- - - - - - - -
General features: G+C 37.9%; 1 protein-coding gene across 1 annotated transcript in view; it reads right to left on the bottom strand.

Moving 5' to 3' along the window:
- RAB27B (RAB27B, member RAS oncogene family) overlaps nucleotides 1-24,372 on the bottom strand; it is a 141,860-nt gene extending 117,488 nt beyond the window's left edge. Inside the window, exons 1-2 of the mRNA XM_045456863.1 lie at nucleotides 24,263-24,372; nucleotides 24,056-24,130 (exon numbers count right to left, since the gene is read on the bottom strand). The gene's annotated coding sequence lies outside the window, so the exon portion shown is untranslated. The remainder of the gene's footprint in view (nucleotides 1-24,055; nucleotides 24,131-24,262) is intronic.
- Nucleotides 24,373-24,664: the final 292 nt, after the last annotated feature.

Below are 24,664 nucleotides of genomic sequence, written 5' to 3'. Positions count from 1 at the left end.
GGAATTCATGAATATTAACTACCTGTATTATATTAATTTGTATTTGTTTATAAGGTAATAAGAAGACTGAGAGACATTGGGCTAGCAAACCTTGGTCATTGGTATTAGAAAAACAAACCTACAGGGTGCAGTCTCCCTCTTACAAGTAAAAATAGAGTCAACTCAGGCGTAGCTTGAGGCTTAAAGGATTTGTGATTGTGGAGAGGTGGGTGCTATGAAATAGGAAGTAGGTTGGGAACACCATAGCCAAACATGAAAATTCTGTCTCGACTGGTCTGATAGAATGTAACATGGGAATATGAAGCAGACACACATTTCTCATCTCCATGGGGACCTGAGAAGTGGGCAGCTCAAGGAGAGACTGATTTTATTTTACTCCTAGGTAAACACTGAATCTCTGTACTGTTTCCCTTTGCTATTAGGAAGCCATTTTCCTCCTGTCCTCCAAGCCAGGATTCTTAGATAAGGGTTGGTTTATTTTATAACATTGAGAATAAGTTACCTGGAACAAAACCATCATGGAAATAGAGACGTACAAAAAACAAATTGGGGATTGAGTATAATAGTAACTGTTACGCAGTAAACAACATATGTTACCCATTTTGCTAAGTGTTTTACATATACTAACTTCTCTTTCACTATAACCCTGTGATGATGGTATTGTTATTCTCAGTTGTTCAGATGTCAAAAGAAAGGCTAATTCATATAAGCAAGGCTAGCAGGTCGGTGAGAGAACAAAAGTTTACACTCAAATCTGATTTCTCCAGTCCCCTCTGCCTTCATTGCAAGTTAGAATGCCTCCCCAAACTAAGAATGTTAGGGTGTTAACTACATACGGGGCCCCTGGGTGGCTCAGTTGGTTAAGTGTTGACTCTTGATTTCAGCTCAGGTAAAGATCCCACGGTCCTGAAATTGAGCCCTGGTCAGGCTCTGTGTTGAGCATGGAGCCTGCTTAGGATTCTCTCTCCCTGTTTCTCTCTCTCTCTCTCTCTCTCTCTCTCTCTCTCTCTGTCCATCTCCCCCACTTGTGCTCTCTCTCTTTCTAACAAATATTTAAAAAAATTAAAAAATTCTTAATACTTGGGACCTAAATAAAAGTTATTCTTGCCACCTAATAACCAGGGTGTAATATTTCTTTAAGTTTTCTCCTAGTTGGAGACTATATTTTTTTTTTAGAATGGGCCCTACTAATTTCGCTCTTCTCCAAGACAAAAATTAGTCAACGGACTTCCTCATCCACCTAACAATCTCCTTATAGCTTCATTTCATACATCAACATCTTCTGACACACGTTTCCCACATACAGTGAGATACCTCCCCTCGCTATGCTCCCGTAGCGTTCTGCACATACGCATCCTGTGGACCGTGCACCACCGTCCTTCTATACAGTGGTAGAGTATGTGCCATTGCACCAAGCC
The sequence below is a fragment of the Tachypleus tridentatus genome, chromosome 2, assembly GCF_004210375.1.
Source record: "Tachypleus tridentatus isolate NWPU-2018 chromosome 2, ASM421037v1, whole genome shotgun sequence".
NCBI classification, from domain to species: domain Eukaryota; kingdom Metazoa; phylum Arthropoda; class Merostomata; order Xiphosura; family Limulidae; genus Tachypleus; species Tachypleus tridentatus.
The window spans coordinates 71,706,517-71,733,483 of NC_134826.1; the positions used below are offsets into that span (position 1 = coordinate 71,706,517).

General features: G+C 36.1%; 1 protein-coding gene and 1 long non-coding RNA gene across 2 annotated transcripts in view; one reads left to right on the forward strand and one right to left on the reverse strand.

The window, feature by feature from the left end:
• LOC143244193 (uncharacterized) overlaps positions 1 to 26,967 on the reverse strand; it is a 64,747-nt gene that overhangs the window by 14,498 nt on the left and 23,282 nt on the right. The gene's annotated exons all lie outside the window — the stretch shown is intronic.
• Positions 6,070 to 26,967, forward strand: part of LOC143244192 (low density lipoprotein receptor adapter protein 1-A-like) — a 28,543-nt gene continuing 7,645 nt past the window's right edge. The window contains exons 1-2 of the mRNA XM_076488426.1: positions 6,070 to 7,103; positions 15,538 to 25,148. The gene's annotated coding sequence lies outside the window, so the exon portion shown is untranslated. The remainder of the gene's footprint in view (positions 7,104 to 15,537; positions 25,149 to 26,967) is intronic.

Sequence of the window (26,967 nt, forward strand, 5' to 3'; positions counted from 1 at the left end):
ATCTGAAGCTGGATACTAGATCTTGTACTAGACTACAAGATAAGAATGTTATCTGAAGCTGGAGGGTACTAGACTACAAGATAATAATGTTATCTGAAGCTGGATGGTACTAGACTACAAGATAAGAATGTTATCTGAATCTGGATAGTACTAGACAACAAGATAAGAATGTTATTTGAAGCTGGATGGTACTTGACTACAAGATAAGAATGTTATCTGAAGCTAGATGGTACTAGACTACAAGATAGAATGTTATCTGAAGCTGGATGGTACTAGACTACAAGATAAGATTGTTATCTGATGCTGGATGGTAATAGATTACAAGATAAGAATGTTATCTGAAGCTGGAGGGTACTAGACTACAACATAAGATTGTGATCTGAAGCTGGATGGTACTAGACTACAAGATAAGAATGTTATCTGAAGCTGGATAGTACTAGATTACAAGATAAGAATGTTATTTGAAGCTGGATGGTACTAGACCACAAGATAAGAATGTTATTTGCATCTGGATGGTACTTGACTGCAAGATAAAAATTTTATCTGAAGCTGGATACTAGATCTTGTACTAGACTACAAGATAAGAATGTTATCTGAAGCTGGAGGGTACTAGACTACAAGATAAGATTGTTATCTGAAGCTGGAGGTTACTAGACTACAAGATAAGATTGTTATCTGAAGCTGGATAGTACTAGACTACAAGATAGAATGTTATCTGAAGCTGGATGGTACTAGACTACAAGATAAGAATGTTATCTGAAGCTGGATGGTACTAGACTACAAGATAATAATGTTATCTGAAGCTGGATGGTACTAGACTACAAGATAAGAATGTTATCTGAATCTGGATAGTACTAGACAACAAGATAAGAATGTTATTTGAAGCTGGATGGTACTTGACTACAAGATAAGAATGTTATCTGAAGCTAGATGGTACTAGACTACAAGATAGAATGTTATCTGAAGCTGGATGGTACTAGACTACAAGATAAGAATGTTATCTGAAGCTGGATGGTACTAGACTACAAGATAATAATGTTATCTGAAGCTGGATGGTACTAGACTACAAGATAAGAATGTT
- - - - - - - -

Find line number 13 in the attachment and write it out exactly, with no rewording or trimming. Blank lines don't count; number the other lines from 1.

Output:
• LOC143244193 (uncharacterized) overlaps positions 1 to 26,967 on the reverse strand; it is a 64,747-nt gene that overhangs the window by 14,498 nt on the left and 23,282 nt on the right. The gene's annotated exons all lie outside the window — the stretch shown is intronic.